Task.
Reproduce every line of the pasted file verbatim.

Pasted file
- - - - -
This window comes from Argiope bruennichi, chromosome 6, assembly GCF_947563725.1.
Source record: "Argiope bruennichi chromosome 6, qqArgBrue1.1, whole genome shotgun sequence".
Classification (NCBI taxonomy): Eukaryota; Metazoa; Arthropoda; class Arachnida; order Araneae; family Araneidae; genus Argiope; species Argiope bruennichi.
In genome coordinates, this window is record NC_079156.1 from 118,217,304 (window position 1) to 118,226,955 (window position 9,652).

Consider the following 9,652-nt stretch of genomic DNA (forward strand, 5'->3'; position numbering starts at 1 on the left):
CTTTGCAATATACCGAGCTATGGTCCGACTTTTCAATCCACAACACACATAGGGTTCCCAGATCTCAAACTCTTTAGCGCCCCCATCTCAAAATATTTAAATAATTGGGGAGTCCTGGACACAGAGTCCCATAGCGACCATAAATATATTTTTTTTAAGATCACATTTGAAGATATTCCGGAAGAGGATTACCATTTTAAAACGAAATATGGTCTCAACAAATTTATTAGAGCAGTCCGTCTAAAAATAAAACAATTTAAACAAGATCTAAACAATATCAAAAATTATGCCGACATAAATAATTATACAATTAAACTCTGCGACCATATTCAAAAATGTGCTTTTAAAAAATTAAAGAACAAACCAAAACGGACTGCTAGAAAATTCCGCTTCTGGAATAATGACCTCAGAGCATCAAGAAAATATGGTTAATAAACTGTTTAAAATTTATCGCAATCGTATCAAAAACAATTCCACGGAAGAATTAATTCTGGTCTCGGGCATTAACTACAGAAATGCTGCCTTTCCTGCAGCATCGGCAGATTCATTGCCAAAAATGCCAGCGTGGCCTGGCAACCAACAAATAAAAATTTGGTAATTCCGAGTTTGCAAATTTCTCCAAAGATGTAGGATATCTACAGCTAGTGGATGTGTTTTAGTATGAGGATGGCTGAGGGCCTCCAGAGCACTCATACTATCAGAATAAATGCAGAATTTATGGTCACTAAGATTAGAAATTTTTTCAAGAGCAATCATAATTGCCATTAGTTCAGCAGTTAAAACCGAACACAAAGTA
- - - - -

This window comes from Argiope bruennichi, chromosome 6, assembly GCF_947563725.1.
Source record: "Argiope bruennichi chromosome 6, qqArgBrue1.1, whole genome shotgun sequence".
Classification (NCBI taxonomy): Eukaryota; Metazoa; Arthropoda; class Arachnida; order Araneae; family Araneidae; genus Argiope; species Argiope bruennichi.
In genome coordinates, this window is record NC_079156.1 from 118,217,304 (window position 1) to 118,226,955 (window position 9,652).

Consider the following 9,652-nt stretch of genomic DNA (forward strand, 5'->3'; position numbering starts at 1 on the left):
CTTTGCAATATACCGAGCTATGGTCCGACTTTTCAATCCACAACACACATAGGGTTCCCAGATCTCAAACTCTTTAGCGCCCCCATCTCAAAATATTTAAATAATTGGGGAGTCCTGGACACAGAGTCCCATAGCGACCATAAATATATTTTTTTTAAGATCACATTTGAAGATATTCCGGAAGAGGATTACCATTTTAAAACGAAATATGGTCTCAACAAATTTATTAGAGCAGTCCGTCTAAAAATAAAACAATTTAAACAAGATCTAAACAATATCAAAAATTATGCCGACATAAATAATTATACAATTAAACTCTGCGACCATATTCAAAAATGTGCTTTTAAAAAATTAAAGAACAAACCAAAACGGACTGCTAGAAAATTCCGCTTCTGGAATAATGACCTCAGAGCATCAAGAAAATATGGTTAATAAACTGTTTAAAATTTATCGCAATCGTATCAAAAACAATTCCACGGAAGAATTAATTCTGGTCTCGGGCATTAACTACAGAAATGCTGCCTTTCCTGCAGCATCGGCAGATTCATTGCCAAAAATGCCAGCGTGGCCTGGCAACCAACAAATAAAAATTTGGTAATTCCGAGTTTGCAAATTTCTCCAAAGATGTAGGATATCTACAGCTAGTGGATGTGTTTTAGTATGAGGATGGCTGAGGGCCTCCAGAGCACTCATACTATCAGAATAAATGCAGAATTTATGGTCACTAAGATTAGAAATTTTTTCAAGAGCAATCATAATTGCCATTAGTTCAGCAGTTAAAACCGAACACAAAGTA